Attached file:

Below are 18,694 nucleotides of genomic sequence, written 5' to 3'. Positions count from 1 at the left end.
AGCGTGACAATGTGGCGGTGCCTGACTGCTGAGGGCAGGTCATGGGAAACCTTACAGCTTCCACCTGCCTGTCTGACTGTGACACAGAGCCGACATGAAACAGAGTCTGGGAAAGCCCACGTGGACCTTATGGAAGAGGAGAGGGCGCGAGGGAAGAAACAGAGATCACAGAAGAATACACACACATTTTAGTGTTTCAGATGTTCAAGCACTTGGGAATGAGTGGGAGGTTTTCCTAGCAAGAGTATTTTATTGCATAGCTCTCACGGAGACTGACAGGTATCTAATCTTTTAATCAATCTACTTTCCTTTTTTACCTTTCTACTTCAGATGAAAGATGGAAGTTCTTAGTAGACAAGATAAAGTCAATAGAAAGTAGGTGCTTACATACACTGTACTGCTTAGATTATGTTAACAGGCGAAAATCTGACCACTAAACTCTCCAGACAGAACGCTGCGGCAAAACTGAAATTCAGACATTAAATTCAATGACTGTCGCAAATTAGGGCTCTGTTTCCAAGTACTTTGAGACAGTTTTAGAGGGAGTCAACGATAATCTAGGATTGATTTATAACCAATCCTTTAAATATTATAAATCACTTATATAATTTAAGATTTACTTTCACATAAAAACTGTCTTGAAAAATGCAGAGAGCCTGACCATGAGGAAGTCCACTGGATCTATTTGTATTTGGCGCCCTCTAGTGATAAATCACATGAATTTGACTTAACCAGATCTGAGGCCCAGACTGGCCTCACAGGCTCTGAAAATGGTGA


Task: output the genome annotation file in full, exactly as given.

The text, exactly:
Below are 18,694 nucleotides of genomic sequence, written 5' to 3'. Positions count from 1 at the left end.
AGCGTGACAATGTGGCGGTGCCTGACTGCTGAGGGCAGGTCATGGGAAACCTTACAGCTTCCACCTGCCTGTCTGACTGTGACACAGAGCCGACATGAAACAGAGTCTGGGAAAGCCCACGTGGACCTTATGGAAGAGGAGAGGGCGCGAGGGAAGAAACAGAGATCACAGAAGAATACACACACATTTTAGTGTTTCAGATGTTCAAGCACTTGGGAATGAGTGGGAGGTTTTCCTAGCAAGAGTATTTTATTGCATAGCTCTCACGGAGACTGACAGGTATCTAATCTTTTAATCAATCTACTTTCCTTTTTTACCTTTCTACTTCAGATGAAAGATGGAAGTTCTTAGTAGACAAGATAAAGTCAATAGAAAGTAGGTGCTTACATACACTGTACTGCTTAGATTATGTTAACAGGCGAAAATCTGACCACTAAACTCTCCAGACAGAACGCTGCGGCAAAACTGAAATTCAGACATTAAATTCAATGACTGTCGCAAATTAGGGCTCTGTTTCCAAGTACTTTGAGACAGTTTTAGAGGGAGTCAACGATAATCTAGGATTGATTTATAACCAATCCTTTAAATATTATAAATCACTTATATAATTTAAGATTTACTTTCACATAAAAACTGTCTTGAAAAATGCAGAGAGCCTGACCATGAGGAAGTCCACTGGATCTATTTGTATTTGGCGCCCTCTAGTGATAAATCACATGAATTTGACTTAACCAGATCTGAGGCCCAGACTGGCCTCACAGGCTCTGAAAATGGTGA